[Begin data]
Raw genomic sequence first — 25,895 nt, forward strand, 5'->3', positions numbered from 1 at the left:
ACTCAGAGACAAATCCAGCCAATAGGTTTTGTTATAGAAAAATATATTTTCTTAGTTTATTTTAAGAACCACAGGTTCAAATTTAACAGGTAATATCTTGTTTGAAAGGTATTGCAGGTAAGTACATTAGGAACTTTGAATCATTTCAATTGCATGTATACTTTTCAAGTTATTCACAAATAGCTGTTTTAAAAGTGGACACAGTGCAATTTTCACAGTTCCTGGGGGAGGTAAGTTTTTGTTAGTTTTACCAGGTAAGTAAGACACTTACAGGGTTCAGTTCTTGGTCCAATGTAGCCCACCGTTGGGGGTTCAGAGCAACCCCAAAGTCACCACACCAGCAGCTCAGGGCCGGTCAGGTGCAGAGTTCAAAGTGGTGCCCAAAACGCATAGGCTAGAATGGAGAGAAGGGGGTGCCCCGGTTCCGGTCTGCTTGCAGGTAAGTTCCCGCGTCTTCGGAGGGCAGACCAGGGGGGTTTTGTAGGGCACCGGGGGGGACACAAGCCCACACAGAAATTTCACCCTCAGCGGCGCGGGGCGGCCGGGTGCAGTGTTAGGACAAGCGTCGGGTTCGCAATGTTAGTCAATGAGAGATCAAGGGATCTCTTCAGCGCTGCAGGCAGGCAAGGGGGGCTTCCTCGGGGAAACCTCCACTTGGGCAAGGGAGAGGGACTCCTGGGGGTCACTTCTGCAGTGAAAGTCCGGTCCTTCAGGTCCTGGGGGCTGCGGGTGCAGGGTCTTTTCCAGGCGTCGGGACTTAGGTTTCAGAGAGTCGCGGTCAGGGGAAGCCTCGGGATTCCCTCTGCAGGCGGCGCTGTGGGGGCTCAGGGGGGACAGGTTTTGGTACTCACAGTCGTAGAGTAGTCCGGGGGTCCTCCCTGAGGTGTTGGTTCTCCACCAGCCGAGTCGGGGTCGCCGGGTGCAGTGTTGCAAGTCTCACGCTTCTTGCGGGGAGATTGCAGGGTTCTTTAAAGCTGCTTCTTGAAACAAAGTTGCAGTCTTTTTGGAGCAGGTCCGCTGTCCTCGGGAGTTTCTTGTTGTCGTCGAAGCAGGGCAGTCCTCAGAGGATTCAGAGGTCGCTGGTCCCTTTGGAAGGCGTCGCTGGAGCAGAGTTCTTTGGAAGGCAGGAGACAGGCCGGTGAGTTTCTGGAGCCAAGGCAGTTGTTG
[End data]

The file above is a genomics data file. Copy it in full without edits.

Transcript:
Raw genomic sequence first — 25,895 nt, forward strand, 5'->3', positions numbered from 1 at the left:
ACTCAGAGACAAATCCAGCCAATAGGTTTTGTTATAGAAAAATATATTTTCTTAGTTTATTTTAAGAACCACAGGTTCAAATTTAACAGGTAATATCTTGTTTGAAAGGTATTGCAGGTAAGTACATTAGGAACTTTGAATCATTTCAATTGCATGTATACTTTTCAAGTTATTCACAAATAGCTGTTTTAAAAGTGGACACAGTGCAATTTTCACAGTTCCTGGGGGAGGTAAGTTTTTGTTAGTTTTACCAGGTAAGTAAGACACTTACAGGGTTCAGTTCTTGGTCCAATGTAGCCCACCGTTGGGGGTTCAGAGCAACCCCAAAGTCACCACACCAGCAGCTCAGGGCCGGTCAGGTGCAGAGTTCAAAGTGGTGCCCAAAACGCATAGGCTAGAATGGAGAGAAGGGGGTGCCCCGGTTCCGGTCTGCTTGCAGGTAAGTTCCCGCGTCTTCGGAGGGCAGACCAGGGGGGTTTTGTAGGGCACCGGGGGGGACACAAGCCCACACAGAAATTTCACCCTCAGCGGCGCGGGGCGGCCGGGTGCAGTGTTAGGACAAGCGTCGGGTTCGCAATGTTAGTCAATGAGAGATCAAGGGATCTCTTCAGCGCTGCAGGCAGGCAAGGGGGGCTTCCTCGGGGAAACCTCCACTTGGGCAAGGGAGAGGGACTCCTGGGGGTCACTTCTGCAGTGAAAGTCCGGTCCTTCAGGTCCTGGGGGCTGCGGGTGCAGGGTCTTTTCCAGGCGTCGGGACTTAGGTTTCAGAGAGTCGCGGTCAGGGGAAGCCTCGGGATTCCCTCTGCAGGCGGCGCTGTGGGGGCTCAGGGGGGACAGGTTTTGGTACTCACAGTCGTAGAGTAGTCCGGGGGTCCTCCCTGAGGTGTTGGTTCTCCACCAGCCGAGTCGGGGTCGCCGGGTGCAGTGTTGCAAGTCTCACGCTTCTTGCGGGGAGATTGCAGGGTTCTTTAAAGCTGCTTCTTGAAACAAAGTTGCAGTCTTTTTGGAGCAGGTCCGCTGTCCTCGGGAGTTTCTTGTTGTCGTCGAAGCAGGGCAGTCCTCAGAGGATTCAGAGGTCGCTGGTCCCTTTGGAAGGCGTCGCTGGAGCAGAGTTCTTTGGAAGGCAGGAGACAGGCCGGTGAGTTTCTGGAGCCAAGGCAGTTGTTG